Note: I wanted to add a section for the authors I met but this particular post was getting long. I’ve decided to make a separate post on them. You can find it at this link.
The Silverleaf Writers Guild is a non-for-profit group of writers, published or not, that gather together on a regular basis to support each other in their writing goals. They also host an annual book fair in locations across Northern Ontario which happened this year on September 28 and 29, 2019.
For me, this amazing weekend started in the evening of September 27, 2019 when I visited President Suites’ The Prospector’s House to meet the authors that were arriving the day before the book fair. The house itself was beautiful, showcasing antiques from when mining was a big deal in Cobalt and, I heard, the rooms were just as nice. I first met David Ferguson and Laura E. Young when I arrived, followed by Jessica Trudel (founder of Silverleaf Writers Guild), Erica Pankiw and Susan Reimer (volunteer). They were all incredibly friendly and we had a great evening talking and getting to know each other.
The next morning we set up our tables upstairs at the Cobalt municipal office, which the upstairs is a hall with a stage, meeting the remaining authors Gretchen Roedde, Tori L. Ridgewood, Laurie Gardiner, Karin Mackenzie and Michelle Contant. Some had even brought family and friends, including myself, to the event to help out. In meeting everyone, I had discovered there was no need to be nervous about introducing myself to my fellow writers as all of us are kind folk. Gone were my doubts and fears, replaced by courage and confidence, which I had never experienced before in a public setting. It was exhilarating to know that I could be my true self and not feel out of place.
During the book fair, there were events and activities that the Silverleaf Writers Guild had organized. The first one that I attended was the poetry reading by Ann Margetson of Cobalt. It was interesting to listen to a different type of writing and how a few words can convey a story.
Afterwards we were asked to read excepts from our own books if we wanted as it was time for an open mic session. Throughout the 2 days all of us had a chance to read a passage from our books or talk about them. When it was my turn, I decided to ask my friend Mary which was her favorite part of By the Light of a Darkened Forest as I can never decide which one to read. The one she suggested was perfect and included sound effects and I was more than willing to provide them. After reading I realized two things: First, that my writing has improved since publication and second, that I am proud to have written By the Light of a Darkened Forest and satisfied with my work. I had been struggling to accept that I had done good as the perfectionism in me had been reeling its ugly head for the last 3 years, nagging that I could have done better. I mean, we always can do better as we practice but at the time it was my best. I was also meaning to record my the reading but I had forgotten when my time came. Short memory and attention span will do that. Might have to do a recording later just for you readers.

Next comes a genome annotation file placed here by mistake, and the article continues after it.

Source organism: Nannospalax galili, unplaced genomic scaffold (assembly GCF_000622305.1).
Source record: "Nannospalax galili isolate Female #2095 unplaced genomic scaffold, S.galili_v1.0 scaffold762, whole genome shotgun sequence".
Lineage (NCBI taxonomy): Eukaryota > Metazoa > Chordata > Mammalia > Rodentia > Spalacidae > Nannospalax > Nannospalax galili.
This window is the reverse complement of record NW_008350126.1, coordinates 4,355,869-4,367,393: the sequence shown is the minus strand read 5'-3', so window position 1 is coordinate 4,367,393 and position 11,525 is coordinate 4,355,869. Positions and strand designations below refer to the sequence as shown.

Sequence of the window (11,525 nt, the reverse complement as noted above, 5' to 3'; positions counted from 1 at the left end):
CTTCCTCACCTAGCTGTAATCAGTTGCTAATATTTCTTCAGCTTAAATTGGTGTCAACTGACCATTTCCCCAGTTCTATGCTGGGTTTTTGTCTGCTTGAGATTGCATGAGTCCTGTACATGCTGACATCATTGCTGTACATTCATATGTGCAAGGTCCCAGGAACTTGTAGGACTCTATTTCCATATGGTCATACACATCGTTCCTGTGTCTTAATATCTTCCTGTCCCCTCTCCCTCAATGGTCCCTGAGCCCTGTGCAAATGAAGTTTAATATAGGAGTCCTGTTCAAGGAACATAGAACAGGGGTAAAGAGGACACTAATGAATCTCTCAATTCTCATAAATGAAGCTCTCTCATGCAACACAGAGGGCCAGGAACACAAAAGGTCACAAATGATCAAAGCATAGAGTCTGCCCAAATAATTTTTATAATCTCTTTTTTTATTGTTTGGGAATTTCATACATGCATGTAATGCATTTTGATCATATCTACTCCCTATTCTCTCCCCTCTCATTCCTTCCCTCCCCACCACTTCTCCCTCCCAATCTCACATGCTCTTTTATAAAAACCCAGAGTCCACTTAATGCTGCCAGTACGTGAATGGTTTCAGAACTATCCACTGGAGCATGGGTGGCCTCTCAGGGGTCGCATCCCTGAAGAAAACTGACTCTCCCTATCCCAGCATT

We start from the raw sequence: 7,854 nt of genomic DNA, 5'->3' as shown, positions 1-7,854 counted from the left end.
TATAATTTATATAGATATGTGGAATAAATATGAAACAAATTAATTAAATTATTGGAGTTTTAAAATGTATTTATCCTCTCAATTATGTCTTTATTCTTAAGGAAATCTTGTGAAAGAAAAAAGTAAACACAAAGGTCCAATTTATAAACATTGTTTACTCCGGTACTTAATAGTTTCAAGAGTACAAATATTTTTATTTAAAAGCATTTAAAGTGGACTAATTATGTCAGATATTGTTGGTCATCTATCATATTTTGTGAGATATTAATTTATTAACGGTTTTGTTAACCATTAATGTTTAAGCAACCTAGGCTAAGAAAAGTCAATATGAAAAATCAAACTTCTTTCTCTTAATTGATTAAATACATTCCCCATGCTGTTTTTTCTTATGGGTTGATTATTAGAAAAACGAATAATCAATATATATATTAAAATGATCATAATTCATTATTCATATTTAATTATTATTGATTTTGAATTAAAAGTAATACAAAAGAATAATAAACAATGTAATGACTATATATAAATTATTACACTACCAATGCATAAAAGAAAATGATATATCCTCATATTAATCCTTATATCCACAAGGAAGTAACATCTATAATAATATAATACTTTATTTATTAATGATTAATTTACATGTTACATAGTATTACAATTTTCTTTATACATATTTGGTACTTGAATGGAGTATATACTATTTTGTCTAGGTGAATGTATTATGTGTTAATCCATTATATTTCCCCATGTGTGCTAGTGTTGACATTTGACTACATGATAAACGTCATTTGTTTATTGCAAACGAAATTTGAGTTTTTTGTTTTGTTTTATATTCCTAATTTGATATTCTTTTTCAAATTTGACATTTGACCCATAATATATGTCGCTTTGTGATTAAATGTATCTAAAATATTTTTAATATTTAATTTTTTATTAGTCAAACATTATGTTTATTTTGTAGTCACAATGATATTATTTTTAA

The evening of September 28, 2019, Laurie mentioned about having supper together and a large group of us had decided to go to a local restaurant, Rooster’s Bar and Grill. The food was delicious as always and the company even better. We had laughed and talked throughout the evening and had a great time. It’d do it again in a heart beat.
The next day wasn’t as busy but Jessica had decided to teach the Idea Generation Workshop again as many of us authors had heard it was really good. And it was. I learned new things I hadn’t considered before or knew. An example would be new types of story structure. I was always taught in school of Gustav’s Pyramid or spiraling. Now there’s many different ways to structure, like The Circus Tent by Larry Brooks or Save the Cat by Blake Snyder. We also did an activity which showed me how out of practice I am at generating stories.
Over the weekend I had met a few new readers. The one I was most excited about was the visit from my young writer friend who I had been mentoring during the last half of this summer. If I looked calm it would have been by some miracle as I was elated to see her and sign her copy of my novel. Mentoring her has been a blessing and her writing and ideas are awesome. I hope to share her work with you someday.
In all, it was a great weekend. I was able to make new contacts and get to know other authors from Northern Ontario, knowing that makes me feel not so alone up here in the north. I really do recommend other writers and authors to join at least one book fair in their career as it’s a great way to put yourself out there and get to know other people who have an interest in writing.
I can’t wait and I hope to do it again next year!